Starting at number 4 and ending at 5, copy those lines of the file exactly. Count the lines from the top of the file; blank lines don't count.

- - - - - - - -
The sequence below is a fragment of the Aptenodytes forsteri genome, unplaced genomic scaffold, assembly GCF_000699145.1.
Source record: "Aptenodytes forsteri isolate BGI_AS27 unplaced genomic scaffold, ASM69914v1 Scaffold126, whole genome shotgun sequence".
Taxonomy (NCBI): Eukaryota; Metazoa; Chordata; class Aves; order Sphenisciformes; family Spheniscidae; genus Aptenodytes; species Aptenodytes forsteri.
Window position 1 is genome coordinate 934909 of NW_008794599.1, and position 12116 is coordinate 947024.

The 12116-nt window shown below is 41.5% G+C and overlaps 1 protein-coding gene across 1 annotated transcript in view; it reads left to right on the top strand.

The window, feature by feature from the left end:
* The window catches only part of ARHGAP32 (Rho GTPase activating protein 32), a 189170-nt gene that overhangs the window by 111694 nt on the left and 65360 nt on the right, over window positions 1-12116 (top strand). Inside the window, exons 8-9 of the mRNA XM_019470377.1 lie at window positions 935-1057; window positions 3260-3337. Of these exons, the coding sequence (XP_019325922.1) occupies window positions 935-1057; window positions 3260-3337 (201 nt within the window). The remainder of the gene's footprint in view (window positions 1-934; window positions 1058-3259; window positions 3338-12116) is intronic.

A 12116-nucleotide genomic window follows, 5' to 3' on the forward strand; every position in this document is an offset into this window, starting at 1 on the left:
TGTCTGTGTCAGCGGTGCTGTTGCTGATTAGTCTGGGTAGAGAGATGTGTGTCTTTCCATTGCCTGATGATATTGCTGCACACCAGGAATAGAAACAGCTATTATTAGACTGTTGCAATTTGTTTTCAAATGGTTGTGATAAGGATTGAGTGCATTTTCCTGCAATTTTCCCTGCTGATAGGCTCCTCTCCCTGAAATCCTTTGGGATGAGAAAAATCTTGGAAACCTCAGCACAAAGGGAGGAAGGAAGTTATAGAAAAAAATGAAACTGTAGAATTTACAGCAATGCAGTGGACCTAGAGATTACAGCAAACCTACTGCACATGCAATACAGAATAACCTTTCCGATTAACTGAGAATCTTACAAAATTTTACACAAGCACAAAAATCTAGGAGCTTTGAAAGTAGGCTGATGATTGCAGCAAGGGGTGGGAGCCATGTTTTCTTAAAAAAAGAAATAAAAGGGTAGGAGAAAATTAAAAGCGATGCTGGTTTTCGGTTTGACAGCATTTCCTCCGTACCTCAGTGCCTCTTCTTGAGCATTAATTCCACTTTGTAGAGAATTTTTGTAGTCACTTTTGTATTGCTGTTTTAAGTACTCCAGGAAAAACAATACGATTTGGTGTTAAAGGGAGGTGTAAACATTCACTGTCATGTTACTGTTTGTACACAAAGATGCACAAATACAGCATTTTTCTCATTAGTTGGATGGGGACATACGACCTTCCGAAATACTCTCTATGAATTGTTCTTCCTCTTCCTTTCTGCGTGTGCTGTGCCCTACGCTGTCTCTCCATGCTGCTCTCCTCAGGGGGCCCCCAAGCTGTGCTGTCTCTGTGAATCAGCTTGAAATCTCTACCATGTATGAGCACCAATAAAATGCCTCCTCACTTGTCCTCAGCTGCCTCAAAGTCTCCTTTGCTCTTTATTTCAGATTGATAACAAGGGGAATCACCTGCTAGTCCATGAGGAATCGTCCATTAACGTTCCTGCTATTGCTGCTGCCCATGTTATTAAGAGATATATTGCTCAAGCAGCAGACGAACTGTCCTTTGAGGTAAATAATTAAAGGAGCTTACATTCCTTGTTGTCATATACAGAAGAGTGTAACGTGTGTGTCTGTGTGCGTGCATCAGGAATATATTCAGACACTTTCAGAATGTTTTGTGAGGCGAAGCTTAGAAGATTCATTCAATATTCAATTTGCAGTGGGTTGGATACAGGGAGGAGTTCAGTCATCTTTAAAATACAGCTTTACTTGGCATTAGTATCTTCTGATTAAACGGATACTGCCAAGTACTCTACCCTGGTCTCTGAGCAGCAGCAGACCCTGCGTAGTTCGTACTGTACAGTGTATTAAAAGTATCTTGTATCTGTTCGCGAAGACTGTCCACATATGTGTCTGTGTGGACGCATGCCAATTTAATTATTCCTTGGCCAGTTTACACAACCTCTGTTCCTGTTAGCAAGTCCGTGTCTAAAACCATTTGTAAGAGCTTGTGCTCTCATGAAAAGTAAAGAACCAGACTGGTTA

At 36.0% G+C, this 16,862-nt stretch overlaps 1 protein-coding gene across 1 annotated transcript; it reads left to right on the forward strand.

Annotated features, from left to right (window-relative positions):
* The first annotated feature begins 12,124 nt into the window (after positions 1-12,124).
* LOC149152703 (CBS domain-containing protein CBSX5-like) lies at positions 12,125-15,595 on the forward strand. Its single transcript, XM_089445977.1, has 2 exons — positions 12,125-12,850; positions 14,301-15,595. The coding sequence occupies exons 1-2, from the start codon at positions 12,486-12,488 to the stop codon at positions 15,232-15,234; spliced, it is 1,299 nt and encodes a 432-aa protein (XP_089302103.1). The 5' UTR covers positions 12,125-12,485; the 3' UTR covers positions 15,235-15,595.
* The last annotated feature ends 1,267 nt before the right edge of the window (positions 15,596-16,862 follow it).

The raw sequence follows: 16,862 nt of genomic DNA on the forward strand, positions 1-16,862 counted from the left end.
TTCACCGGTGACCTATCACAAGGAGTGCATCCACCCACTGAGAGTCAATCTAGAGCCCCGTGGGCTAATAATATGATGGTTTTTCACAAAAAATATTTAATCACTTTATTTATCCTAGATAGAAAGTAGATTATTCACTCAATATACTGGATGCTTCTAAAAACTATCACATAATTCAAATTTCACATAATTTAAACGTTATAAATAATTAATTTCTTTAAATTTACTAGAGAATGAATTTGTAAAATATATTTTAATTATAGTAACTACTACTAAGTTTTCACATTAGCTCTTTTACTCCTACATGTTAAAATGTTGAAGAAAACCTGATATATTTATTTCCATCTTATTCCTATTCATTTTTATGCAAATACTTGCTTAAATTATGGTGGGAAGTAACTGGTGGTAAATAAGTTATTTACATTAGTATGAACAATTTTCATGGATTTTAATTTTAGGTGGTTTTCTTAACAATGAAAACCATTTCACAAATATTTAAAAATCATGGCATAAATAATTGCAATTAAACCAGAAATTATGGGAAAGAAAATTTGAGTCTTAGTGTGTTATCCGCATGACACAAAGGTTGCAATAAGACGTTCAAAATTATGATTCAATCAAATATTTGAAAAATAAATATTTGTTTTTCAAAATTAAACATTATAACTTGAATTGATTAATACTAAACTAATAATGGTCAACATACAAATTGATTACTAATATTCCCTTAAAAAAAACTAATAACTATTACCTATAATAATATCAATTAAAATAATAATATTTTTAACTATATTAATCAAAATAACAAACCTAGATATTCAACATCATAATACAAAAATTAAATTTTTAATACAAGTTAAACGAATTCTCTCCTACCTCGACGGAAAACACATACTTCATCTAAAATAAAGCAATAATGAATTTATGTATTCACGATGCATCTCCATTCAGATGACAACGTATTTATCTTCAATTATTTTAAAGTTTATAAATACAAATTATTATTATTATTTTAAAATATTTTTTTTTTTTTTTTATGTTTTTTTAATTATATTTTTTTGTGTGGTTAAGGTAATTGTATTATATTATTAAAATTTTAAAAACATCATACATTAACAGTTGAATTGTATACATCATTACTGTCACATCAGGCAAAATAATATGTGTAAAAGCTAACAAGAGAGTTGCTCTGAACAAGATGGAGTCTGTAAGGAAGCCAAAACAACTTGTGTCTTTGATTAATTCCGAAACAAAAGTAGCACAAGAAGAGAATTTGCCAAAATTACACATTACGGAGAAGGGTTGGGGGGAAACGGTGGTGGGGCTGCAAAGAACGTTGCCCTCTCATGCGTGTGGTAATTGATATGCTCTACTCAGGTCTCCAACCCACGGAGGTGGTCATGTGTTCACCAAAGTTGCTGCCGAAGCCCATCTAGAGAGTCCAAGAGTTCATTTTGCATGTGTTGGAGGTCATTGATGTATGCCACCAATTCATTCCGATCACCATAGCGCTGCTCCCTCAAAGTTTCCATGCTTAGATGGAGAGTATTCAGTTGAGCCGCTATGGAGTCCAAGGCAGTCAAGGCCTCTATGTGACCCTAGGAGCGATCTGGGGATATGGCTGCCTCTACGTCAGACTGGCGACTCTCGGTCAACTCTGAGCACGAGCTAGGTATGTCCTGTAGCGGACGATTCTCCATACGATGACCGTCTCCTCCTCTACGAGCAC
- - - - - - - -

Window position 1 is genome coordinate 934909 of NW_008794599.1, and position 12116 is coordinate 947024.

The 12116-nt window shown below is 41.5% G+C and overlaps 1 protein-coding gene across 1 annotated transcript in view; it reads left to right on the top strand.